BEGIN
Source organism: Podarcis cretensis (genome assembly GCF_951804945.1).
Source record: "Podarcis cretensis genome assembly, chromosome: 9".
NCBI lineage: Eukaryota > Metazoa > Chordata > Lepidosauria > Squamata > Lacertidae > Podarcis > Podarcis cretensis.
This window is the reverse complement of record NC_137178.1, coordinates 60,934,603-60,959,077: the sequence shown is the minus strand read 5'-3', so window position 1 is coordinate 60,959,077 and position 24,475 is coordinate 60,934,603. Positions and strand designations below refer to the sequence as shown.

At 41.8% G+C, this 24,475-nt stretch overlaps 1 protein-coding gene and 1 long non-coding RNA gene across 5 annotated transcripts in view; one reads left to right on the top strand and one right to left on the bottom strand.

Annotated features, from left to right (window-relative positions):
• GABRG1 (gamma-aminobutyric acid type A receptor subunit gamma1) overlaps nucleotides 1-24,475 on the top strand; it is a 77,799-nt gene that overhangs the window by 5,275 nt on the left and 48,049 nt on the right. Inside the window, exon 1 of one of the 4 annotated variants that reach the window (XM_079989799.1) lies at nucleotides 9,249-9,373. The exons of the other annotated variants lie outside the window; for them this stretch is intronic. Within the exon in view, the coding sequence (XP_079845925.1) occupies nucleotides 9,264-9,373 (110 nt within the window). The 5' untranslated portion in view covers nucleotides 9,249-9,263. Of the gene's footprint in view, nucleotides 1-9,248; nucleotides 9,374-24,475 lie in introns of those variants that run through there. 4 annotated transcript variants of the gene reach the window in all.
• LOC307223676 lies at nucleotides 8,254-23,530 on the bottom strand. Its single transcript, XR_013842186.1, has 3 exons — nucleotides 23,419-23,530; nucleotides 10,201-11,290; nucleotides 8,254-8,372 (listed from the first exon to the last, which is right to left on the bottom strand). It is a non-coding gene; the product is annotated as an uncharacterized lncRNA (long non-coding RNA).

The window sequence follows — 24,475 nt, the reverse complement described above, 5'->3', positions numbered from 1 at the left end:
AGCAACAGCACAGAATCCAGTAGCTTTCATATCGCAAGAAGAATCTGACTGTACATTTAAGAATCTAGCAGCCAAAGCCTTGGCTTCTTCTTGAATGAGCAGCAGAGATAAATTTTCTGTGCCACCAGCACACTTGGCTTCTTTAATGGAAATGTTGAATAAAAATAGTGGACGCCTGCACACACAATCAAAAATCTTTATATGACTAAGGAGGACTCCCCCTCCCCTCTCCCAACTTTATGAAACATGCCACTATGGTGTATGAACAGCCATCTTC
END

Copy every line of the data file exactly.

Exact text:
Source organism: Podarcis cretensis (genome assembly GCF_951804945.1).
Source record: "Podarcis cretensis genome assembly, chromosome: 9".
NCBI lineage: Eukaryota > Metazoa > Chordata > Lepidosauria > Squamata > Lacertidae > Podarcis > Podarcis cretensis.
This window is the reverse complement of record NC_137178.1, coordinates 60,934,603-60,959,077: the sequence shown is the minus strand read 5'-3', so window position 1 is coordinate 60,959,077 and position 24,475 is coordinate 60,934,603. Positions and strand designations below refer to the sequence as shown.

At 41.8% G+C, this 24,475-nt stretch overlaps 1 protein-coding gene and 1 long non-coding RNA gene across 5 annotated transcripts in view; one reads left to right on the top strand and one right to left on the bottom strand.

Annotated features, from left to right (window-relative positions):
• GABRG1 (gamma-aminobutyric acid type A receptor subunit gamma1) overlaps nucleotides 1-24,475 on the top strand; it is a 77,799-nt gene that overhangs the window by 5,275 nt on the left and 48,049 nt on the right. Inside the window, exon 1 of one of the 4 annotated variants that reach the window (XM_079989799.1) lies at nucleotides 9,249-9,373. The exons of the other annotated variants lie outside the window; for them this stretch is intronic. Within the exon in view, the coding sequence (XP_079845925.1) occupies nucleotides 9,264-9,373 (110 nt within the window). The 5' untranslated portion in view covers nucleotides 9,249-9,263. Of the gene's footprint in view, nucleotides 1-9,248; nucleotides 9,374-24,475 lie in introns of those variants that run through there. 4 annotated transcript variants of the gene reach the window in all.
• LOC307223676 lies at nucleotides 8,254-23,530 on the bottom strand. Its single transcript, XR_013842186.1, has 3 exons — nucleotides 23,419-23,530; nucleotides 10,201-11,290; nucleotides 8,254-8,372 (listed from the first exon to the last, which is right to left on the bottom strand). It is a non-coding gene; the product is annotated as an uncharacterized lncRNA (long non-coding RNA).

The window sequence follows — 24,475 nt, the reverse complement described above, 5'->3', positions numbered from 1 at the left end:
AGCAACAGCACAGAATCCAGTAGCTTTCATATCGCAAGAAGAATCTGACTGTACATTTAAGAATCTAGCAGCCAAAGCCTTGGCTTCTTCTTGAATGAGCAGCAGAGATAAATTTTCTGTGCCACCAGCACACTTGGCTTCTTTAATGGAAATGTTGAATAAAAATAGTGGACGCCTGCACACACAATCAAAAATCTTTATATGACTAAGGAGGACTCCCCCTCCCCTCTCCCAACTTTATGAAACATGCCACTATGGTGTATGAACAGCCATCTTC